The launch of infrastructure work, ordinarily a mundane topic, drew a round of applause in downtown Roanoke on Monday evening at the first official update in months on the planned resumption of passenger rail.
By early next year, crews will take on a block of improvements needed before the train service commences in 2017, a state official said.
One piece is a passenger boarding platform near Norfolk Avenue and First Street. Another piece is a building to support the work of custodians and mechanics who will service the train during overnight parking. A third piece is reinforcements to the city’s underground infrastructure.
Various track improvements are also in the works, according to Jennifer Mitchell, who directs the Virginia Department of Rail and Public Transportation, and Kevin Page, rail chief and chief operating officer.
It’s all part of a previously announced plan to bring Amtrak to the city in about three years. If all goes as planned, it will be possible to board a 470-seat, eight-car train in downtown Roanoke sometime in 2017 and ride to Washington, District of Columbia, and from there to a menu of other major cities. The city last had passenger rail service 35 years ago.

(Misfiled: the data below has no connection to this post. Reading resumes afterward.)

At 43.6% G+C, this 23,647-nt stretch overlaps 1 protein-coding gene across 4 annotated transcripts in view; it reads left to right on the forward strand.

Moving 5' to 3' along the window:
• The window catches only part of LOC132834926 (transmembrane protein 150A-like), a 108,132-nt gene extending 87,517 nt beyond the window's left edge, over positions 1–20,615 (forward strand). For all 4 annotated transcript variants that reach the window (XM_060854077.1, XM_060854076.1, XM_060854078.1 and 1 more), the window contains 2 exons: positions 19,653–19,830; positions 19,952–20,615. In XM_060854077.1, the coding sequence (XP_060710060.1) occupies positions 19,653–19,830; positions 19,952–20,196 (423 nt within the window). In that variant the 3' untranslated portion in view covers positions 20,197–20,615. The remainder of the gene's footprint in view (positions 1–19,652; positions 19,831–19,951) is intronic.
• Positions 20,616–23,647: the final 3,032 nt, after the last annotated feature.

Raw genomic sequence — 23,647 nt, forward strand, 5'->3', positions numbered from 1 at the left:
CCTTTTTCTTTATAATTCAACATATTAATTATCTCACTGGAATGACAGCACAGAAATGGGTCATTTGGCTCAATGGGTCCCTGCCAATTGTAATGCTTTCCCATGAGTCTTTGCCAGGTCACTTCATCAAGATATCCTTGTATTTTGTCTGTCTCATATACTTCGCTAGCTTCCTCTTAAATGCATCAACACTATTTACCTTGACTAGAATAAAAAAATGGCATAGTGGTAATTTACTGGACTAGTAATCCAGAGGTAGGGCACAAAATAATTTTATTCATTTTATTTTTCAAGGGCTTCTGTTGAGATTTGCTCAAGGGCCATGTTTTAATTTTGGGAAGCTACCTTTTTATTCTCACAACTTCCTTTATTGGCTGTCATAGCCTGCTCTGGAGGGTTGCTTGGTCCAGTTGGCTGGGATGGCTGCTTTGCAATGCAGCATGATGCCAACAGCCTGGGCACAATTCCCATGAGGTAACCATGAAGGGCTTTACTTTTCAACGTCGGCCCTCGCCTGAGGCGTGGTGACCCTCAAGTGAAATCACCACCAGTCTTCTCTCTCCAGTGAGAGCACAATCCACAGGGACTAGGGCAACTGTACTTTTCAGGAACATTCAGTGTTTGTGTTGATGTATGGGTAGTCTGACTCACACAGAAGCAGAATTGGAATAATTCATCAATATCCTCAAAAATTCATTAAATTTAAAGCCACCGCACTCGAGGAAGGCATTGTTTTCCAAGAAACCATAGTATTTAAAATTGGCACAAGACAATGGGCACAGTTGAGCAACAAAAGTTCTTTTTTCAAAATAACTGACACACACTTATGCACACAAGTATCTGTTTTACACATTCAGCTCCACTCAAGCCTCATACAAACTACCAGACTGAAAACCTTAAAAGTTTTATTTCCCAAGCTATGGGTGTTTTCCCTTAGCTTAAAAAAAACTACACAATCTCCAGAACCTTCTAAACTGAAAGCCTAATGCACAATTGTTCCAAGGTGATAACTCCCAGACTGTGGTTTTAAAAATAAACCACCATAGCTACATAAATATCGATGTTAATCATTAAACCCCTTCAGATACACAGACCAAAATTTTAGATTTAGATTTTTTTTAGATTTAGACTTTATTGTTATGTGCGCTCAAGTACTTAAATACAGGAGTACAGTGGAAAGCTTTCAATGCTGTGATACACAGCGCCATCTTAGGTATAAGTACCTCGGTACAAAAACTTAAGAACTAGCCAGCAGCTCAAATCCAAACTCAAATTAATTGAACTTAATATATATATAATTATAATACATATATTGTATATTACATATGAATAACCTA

Preparations are expected to cost $95.8 million, up from a figure of $92.7 million given in January, officials told about 75 people at the O. Winston Link Museum. The gathering was set up by state Sen. John Edwards, D-Roanoke.
Right now, would-be rail riders can bus from the Berglund Center to Lynchburg’s train station and board there. The SmartWay Connector bus service, which includes a morning and evening round trip, averages 42 riders daily, said Carl Palmer, who directs Valley Metro.
Dubbing the train route north from Lynchburg “tremendously successful,” Mitchell said Amtrak and the state plan to run a second train out of Lynchburg in 2017. A round-trip ticket from Lynchburg on the D.C.-bound train recently costs $44 to $87.
Other Southwest Virginia communities are eyeing the expansion to Roanoke in 2017 and asking how the same can happen for their area.
The New River Valley Planning District Commission is estimating how many passengers might take the train from the New River Valley were the service expanded someday, Mitchell said.
There is believed to be too little demand to create a stop in Bedford, officials told the crowd.